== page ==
JUNEAU – As climate change rapidly alters conditions in southeast Alaska, lower snowpack levels have caused a massive decline of yellow-cedar trees. Without an insulating blanket of snow, the shallow roots of yellow-cedar trees freeze during late spring cold snaps. Left behind is a growing expanse of “ghost forests” of dead yellow-cedars, affecting roughly 678,000 acres (nearly the area of Yosemite National Park). The decay-resistant properties of yellow-cedar allow the trees to remain standing for decades after death. ACRC director Allison Bidlack, and collaborators Brian Buma, Sarah Bisbing, and Brian Vander Naald, set out to determine whether these ghost stands might provide an economic opportunity for small lumber mills in Tongass National Forest.
The potential benefits of yellow-cedar salvage logging are numerous. As an alternate source of lumber, dead yellow-cedar could remove logging pressure on live trees and old-growth forests. It may also have a lesser impact on the surrounding ecosystem when removed, as dead yellow-cedar typically does not provide much wildlife habitat (aside from some use by nesting bats). Yellow-cedar’s decay-resistant properties give it natural value for outdoor materials like decks and playgrounds, where other types of wood must be chemically treated for the same use. As the harvest allowance of live trees is restricted and the timber industry in southeast Alaska continues to decline, an additional wood source could help sustain jobs at small, family-run logging and milling operations.
In reality, it’s more complicated. Because the dead tree stands are often scattered, remote, and more difficult to process, there can be higher logging and transportation costs with salvage logging. Access to quality dead tree stands through microsales is determined by the US Forest Service, and the supply can be inconsistent. And while live-harvest yellow-cedar lumber is sold widely in Asian markets, the market for dead tree rounds is not yet established.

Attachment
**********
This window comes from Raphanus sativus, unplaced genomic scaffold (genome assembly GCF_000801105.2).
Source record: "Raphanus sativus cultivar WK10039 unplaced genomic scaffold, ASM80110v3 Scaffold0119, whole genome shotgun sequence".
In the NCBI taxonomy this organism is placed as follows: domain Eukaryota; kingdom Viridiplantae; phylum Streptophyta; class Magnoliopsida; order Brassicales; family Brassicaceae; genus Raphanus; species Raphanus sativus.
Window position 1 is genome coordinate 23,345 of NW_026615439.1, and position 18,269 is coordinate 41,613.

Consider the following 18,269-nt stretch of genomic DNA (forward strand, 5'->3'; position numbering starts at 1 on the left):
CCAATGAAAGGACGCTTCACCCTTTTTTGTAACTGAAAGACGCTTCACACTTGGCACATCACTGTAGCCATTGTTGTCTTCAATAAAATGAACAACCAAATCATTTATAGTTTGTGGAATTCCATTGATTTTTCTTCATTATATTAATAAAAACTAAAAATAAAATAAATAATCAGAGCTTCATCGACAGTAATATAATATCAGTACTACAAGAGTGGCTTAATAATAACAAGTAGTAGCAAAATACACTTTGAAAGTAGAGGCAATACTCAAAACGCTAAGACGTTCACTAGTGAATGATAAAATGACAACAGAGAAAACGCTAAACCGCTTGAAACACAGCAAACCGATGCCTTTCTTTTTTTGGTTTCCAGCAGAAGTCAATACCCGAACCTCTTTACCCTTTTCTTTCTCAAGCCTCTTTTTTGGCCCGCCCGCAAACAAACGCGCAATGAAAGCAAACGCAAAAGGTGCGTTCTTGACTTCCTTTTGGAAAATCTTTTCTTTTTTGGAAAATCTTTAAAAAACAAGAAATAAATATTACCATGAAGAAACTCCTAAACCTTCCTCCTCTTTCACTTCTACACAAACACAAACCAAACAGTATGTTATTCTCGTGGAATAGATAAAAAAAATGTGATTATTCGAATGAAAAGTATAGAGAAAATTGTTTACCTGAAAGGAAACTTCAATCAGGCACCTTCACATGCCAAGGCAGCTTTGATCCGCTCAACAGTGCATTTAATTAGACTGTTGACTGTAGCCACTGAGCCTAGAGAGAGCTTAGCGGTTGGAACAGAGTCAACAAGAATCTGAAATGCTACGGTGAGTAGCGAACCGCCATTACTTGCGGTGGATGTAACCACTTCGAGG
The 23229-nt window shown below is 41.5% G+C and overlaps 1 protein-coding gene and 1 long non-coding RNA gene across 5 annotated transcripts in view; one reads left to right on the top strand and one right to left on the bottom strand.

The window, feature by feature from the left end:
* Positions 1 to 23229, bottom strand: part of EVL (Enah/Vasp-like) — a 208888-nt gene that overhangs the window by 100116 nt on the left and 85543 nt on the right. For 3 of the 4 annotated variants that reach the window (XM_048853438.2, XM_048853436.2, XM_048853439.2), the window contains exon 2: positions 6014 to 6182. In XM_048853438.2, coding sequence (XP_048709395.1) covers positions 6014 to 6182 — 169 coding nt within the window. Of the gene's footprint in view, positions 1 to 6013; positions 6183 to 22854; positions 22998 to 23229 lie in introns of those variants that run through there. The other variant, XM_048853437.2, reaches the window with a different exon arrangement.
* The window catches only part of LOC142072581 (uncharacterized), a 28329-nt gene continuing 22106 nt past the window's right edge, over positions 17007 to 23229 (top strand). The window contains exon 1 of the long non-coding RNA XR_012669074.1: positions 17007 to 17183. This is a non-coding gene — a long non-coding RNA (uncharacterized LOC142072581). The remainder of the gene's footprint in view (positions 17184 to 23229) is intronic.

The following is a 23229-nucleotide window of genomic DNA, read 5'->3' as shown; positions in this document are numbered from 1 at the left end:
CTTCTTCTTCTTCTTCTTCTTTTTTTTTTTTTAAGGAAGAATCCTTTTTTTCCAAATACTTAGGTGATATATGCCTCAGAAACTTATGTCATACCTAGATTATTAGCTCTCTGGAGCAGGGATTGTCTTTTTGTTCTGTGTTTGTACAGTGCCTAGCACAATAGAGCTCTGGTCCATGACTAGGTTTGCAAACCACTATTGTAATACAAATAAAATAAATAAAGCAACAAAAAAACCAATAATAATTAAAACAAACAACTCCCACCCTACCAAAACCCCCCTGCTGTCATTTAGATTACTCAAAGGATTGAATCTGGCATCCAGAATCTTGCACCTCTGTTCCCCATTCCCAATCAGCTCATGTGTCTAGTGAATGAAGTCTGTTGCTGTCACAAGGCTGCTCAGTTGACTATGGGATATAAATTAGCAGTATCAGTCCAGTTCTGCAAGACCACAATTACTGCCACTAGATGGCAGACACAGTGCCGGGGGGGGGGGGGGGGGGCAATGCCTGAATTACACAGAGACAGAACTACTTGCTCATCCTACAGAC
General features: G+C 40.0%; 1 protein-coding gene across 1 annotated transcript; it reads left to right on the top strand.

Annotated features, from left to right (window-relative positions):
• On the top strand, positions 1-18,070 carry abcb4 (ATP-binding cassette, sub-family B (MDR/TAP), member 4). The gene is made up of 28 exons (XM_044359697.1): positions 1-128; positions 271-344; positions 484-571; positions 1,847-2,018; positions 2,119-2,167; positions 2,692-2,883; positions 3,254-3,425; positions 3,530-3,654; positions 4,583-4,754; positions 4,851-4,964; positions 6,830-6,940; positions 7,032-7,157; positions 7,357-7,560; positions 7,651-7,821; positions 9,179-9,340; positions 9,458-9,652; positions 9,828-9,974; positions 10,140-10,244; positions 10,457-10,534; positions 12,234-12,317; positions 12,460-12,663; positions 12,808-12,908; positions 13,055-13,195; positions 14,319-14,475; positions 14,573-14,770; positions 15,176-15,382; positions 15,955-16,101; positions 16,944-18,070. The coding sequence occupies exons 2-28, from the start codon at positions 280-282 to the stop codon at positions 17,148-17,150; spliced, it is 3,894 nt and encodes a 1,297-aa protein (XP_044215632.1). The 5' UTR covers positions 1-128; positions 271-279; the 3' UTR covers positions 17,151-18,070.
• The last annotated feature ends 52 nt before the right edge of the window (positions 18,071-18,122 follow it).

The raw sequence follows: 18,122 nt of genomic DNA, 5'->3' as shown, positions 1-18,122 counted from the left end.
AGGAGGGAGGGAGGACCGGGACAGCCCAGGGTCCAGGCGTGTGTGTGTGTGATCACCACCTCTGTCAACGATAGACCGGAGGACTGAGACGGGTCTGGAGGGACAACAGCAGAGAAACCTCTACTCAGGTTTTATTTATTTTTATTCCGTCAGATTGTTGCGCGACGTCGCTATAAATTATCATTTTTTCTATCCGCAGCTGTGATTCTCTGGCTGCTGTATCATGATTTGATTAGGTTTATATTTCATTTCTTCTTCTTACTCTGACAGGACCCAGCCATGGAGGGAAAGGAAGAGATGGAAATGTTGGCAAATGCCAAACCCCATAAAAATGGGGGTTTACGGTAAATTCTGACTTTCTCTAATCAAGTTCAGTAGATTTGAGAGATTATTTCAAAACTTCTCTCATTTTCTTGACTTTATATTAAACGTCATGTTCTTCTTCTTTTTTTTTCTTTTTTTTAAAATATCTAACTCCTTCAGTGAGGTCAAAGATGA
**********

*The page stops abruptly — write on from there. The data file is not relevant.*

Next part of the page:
Over several years, Bidlack and her colleagues met with researchers, agency managers, and mill operators to find out how dead yellow-cedar salvage could provide a profitable timber source for southeast Alaska mills. The researchers tracked operating cost and sales data from several small-scale lumber mills on Kupreanof and Prince of Wales islands. During the study, the scientists identified another problem in determining if this emerging enterprise is profitable: many of the mills had inaccurate cost tracking systems, making it hard to determine what the true costs and benefits associated with yellow-cedar salvage were. The revenue from salvaged yellow-cedar varied widely among mills in the study, as did the reported milling costs and product values.
Despite the lack of quality data on the harvesting and transporting costs and market value of yellow-cedar products, their findings showed that logging dead cedar stands can be profitable. In their recently published report, the authors found that the most common and most profitable use for salvaged yellow-cedar during the study was dimensional lumber, or wood cut into predefined, standard sizes. A few mills primarily used the lumber for firewood, which was the least profitable product created. But there may be a significant opportunity and profit in creating value-added specialty products with the salvaged wood, such as furniture, musical instruments, or specialty building materials.
“Our new climate reality, driving yellow-cedar mortality across much of the Tongass, presents an opportunity for a new approach to forest management and a forest products industry in southeast Alaska,” said Bidlack in the report.
Over the next 15 to 20 years, the US Forest Service will transition away from old-growth tree harvesting towards young-growth management and harvest in the Tongass. Mills will need to find alternate lumber sources during this transition. To sustain this emerging industry, access to quality dead tree stands through microsales and training opportunities for business owners to track and limit their costs are needed.
Learn more about Alaska Coastal Rainforest Center research at acrc.alaska.edu.